It's the season of giving, which also means the season of shopping -- but only on certain dates in the season, it turns out. It also turns out that when people only shop during certain pockets of the holiday season and not others, it's bad for retailers -- at least those of the brick-and-mortar variety.
As is typical of the holiday season, the biggest shopping days so far were around Thanksgiving weekend, i.e. Thanksgiving, Black Friday and Cyber Monday. Shopping is expected to pick up again on the 17th, when people are like, "Shit! It's almost Christmas! I need to buy presents!"
Which means that right now, people aren't shopping as much. And while this early-December lull is normal, WWD found that it's particularly bad this year, due to a couple of factors. One is bad weather, which is basically happening everywhere right now. Snow storms in Dallas almost forced Chanel to cancel a runway show (the horror!), so you can imagine holiday shopping is probably not everyone's first priority. The other is the fact that, as we reported earlier this month, markdowns began several days before and were extend beyond the promo-filled Thanksgiving Weekend. “None of this hyper-promoting comes without the consequences of lower margins,” Mark Cohen, Columbia Business School professor, told the trade.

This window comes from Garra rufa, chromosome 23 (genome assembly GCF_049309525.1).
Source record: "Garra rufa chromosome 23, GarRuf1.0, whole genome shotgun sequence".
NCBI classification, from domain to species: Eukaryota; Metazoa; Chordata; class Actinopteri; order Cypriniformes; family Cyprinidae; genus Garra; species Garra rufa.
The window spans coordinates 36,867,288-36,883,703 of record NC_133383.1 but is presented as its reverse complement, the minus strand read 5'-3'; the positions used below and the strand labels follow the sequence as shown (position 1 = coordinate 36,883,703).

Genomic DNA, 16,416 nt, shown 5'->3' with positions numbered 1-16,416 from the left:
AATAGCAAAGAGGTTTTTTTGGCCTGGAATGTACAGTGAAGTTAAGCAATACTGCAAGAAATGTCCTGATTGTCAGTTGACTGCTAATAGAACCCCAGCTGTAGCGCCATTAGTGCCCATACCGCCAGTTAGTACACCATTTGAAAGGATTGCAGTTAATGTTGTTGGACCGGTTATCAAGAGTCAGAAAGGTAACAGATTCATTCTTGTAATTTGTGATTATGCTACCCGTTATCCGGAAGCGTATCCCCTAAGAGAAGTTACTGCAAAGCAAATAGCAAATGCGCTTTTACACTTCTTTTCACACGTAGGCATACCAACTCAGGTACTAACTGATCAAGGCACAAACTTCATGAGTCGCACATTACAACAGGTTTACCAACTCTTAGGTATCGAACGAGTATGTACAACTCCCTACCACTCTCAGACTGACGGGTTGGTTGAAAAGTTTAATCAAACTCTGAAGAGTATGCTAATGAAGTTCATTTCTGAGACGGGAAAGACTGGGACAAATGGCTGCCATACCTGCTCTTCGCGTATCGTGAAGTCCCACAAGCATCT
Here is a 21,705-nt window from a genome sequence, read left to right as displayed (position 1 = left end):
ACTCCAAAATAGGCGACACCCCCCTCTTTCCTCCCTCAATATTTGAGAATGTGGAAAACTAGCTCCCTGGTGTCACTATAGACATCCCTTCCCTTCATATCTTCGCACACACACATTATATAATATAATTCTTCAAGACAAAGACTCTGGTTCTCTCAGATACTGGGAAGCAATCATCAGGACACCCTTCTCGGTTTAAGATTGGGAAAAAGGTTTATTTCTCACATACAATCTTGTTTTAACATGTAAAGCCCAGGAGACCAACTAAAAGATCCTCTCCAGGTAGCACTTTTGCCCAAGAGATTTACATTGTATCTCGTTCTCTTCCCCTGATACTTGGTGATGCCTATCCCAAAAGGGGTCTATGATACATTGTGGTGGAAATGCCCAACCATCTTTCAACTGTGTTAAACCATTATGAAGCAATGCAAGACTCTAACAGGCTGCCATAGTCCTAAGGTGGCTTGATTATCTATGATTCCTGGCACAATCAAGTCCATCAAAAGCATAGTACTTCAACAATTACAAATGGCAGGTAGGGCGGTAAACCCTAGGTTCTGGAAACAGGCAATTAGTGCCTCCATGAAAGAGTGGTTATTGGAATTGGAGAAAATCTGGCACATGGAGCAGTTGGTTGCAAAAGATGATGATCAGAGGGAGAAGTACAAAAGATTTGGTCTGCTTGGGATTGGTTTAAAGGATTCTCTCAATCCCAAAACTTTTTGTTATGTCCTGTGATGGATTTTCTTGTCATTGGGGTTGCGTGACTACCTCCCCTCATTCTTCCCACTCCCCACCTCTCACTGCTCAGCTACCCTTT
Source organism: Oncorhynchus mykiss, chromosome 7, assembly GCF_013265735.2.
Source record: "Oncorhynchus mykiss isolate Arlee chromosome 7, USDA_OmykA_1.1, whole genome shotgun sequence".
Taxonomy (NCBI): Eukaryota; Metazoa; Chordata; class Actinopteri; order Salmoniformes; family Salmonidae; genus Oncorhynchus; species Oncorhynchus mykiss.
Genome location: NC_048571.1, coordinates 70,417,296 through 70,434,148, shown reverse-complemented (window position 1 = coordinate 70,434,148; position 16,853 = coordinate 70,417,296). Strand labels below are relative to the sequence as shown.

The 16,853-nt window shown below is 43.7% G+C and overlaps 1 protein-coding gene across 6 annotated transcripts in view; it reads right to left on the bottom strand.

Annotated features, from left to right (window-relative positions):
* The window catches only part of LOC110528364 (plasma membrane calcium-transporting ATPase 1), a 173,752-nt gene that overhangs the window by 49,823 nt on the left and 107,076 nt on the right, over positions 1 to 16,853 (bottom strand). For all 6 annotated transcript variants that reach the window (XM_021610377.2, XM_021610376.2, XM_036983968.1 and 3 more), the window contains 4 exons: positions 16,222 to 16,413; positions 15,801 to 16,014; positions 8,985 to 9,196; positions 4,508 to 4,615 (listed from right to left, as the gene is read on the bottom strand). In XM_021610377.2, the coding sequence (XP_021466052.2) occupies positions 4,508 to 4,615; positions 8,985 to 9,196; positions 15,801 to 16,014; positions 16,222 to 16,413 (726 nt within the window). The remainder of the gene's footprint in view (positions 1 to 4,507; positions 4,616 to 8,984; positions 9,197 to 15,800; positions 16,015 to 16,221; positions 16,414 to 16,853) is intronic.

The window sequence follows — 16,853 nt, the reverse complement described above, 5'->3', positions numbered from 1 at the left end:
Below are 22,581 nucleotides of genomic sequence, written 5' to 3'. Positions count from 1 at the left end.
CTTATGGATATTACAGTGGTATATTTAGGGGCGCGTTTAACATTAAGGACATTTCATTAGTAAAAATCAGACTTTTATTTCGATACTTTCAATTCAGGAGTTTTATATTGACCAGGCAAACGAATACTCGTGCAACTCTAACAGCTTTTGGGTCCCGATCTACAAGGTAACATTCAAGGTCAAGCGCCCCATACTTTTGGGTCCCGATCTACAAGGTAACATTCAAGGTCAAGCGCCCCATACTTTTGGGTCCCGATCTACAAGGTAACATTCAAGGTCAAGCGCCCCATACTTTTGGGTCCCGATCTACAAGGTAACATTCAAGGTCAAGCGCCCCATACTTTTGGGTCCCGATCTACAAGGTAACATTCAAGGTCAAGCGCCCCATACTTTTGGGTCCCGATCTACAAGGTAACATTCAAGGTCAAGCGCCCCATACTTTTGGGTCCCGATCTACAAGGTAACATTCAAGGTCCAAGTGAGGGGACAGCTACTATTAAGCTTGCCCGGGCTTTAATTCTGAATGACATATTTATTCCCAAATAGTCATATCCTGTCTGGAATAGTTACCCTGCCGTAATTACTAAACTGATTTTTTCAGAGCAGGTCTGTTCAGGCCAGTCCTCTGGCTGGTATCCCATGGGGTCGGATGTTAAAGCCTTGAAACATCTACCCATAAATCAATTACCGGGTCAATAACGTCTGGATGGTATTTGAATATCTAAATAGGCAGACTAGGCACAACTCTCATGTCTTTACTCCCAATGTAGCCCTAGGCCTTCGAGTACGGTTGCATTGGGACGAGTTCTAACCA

Bill Taubman, chief operating officer of Taubman Centers Inc, which operates malls, confirmed -- sort of -- that the lull has been bad: “Margins are a little worse than planned, not dramatically worse. That’s my gut feeling.” Other retail experts said it would be difficult to determine the severity of the lull: A rep for the National Retail Federation told us that wasn't something retailers would measure. Due to the shorter amount of time between Thanksgiving and Christmas, retailers have been anticipating lower margins.
Things are looking much rosier for online retailers, though, as they have been all season -- online shoppers spent $1.06 billion on Thanksgiving Day, up 39 percent year-over-year, and another $1.93 billion on Black Friday, up 18 percent year-over-year. And obviously, weather isn't going to impede a little online shopping -- if anything, it will help. So, it's not entirely surprising that, according to Forrester Research, the Monday after Cyber Monday was this year's third-biggest day for online shopping after Cyber Monday and Black Friday. Sales were up 29 percentcompared with the Monday after Cyber Monday last year.
Tuesday, Dec. 17 is expected to be a big day for online shopping as well because it's typically the last day to get your order in time for Christmas without paying extra for shipping. However, eBay is expecting its biggest day to be this coming Sunday, Dec. 15. And it's going the extra mile to accommodate those last-minute online shoppers by extending its eBay Now same-day delivery service to midnight every night from Dec. 16 through 6 p.m. Christmas Eve.
Chances are eBay won't be the only retailer catering to last-minute shoppers. Expect even more deals and discounts as Christmas draws nearer.